Burke agrees. She says parents can help kids her age by being "patient" and "understanding" because getting a driver's license can "get really, really stressful."

"I think a lot of parents understand the stress part of it, but they don't understand just how different kids can react," she added. "So just be patient and be willing to lend a helping hand."

That “helping hand,” Adams says, includes setting an example of what safe driving looks like. A 2021 study conducted by the American Automobile Association (AAA) found that 45% of drivers drive 15 mph or more over the speed limit on the freeway, 37% drive while talking on the phone, and nearly 40% drive while texting or sending an email.

“You can demonstrate not being distracted," Adams said. "Put a priority on not answering the phone even if it’s ringing, not eating behind the wheel — all of these kinds of temptations that we have.”

A reported 87% of teens who started driving during the pandemic were anxious about it.
A reported 87% of teens who started driving during the pandemic were anxious about it.Getty Images

Due to the pandemic, 74% of Americans said they planned to vacation by vehicle rather than by plane — adding to the growing need for parents to set clear examples of what it means to be an aware driver.

“If you’re on a road trip, believe me, they’re watching everything you do behind the wheel,” Adams noted.

Taking a defensive driving course or other driver's education course together is another way parents can support their teens as they navigate the process of getting a driver's license.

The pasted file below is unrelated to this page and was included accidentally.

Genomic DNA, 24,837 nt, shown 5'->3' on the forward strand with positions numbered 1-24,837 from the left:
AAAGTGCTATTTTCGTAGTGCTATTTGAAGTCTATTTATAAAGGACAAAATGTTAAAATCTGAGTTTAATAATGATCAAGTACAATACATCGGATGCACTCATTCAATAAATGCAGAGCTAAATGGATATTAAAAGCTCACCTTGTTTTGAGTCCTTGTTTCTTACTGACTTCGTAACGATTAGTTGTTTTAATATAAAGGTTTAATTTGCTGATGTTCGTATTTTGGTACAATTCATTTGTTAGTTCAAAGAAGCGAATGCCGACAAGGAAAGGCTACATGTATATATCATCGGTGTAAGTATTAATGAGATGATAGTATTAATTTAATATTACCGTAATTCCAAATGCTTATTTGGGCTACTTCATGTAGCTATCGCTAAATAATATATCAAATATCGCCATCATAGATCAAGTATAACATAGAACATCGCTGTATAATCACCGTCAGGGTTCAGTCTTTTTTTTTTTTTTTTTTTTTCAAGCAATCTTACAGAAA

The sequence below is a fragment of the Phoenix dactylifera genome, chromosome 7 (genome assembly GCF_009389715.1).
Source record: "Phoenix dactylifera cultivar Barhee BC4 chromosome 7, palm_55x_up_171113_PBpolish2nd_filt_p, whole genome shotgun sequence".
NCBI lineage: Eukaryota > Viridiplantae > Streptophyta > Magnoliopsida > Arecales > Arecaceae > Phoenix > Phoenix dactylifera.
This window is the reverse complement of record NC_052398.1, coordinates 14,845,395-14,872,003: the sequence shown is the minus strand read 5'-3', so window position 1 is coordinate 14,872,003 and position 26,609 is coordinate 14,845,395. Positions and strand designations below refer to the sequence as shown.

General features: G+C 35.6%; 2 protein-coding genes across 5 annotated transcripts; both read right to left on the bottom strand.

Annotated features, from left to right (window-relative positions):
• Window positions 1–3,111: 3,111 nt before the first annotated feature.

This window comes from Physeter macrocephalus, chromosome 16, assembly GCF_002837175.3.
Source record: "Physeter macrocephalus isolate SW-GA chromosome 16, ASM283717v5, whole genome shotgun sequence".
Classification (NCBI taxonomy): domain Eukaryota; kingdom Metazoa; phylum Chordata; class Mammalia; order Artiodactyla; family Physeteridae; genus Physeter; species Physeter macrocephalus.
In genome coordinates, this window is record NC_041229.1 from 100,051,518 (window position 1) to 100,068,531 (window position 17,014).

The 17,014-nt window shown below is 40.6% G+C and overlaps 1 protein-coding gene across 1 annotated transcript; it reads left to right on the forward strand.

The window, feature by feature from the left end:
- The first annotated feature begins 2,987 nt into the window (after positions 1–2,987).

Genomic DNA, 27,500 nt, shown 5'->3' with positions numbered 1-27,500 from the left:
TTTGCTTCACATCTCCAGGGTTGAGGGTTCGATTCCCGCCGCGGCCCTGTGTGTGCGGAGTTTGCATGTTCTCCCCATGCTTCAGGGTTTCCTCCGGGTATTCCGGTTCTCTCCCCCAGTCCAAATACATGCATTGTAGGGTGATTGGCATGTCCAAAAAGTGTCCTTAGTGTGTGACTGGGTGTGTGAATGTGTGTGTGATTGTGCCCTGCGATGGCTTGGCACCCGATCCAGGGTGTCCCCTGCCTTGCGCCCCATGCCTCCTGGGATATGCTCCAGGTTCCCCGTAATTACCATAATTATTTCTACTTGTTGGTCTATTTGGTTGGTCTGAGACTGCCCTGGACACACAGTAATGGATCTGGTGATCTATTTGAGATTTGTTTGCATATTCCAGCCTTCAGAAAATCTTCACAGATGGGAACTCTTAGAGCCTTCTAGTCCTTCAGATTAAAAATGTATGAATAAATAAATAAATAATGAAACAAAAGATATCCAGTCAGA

How to strike the right balance of encouragement and support

Burke does acknowledge that, from time to time, having her parents gently push her to test herself has been helpful in pursuing her driver's education. She's in the process of obtaining her license now that COVID-related restrictions have been lifted.

"They did get behind me and urge me to do this," she explained. "It can be kind of annoying sometimes, but it’s really helpful. I think these past couple years I’ve been a really big procrastinator, and I think (this process) is showing me that I can get over whatever I want."

A teen's own motivating factors can also help them move forward with their driver's education. Burke, who has two older sisters in college, says her "push factors" for pursuing her own driver's education is the freedom to move herself around.

"I can't really rely on someone else," she explained. "I want my independence. Soccer, for me, is a big thing, and I need to get myself to and from soccer and I don't want to put that on someone else."

I’m able to get through this and see the better side to bad things.

Campbell burke, age 17

Burke says her own motivating self-talk — encouraged and supported by her parents — also helps her to keep going.

"I just keep telling myself that once I get over this roadblock for me, everything will get easier," she said.

Burke says she has big plans for herself once she obtains her driver's license, including getting a job, doing "lots of shopping," going downtown — and, of course, driving herself to soccer practice.

But for her, the pride she will have in herself is what will be most valuable.

"It's a cliché thing to say, but it just goes to show that not everything is permanent," Burke said. "I'm able to get through this and see the better side to bad things."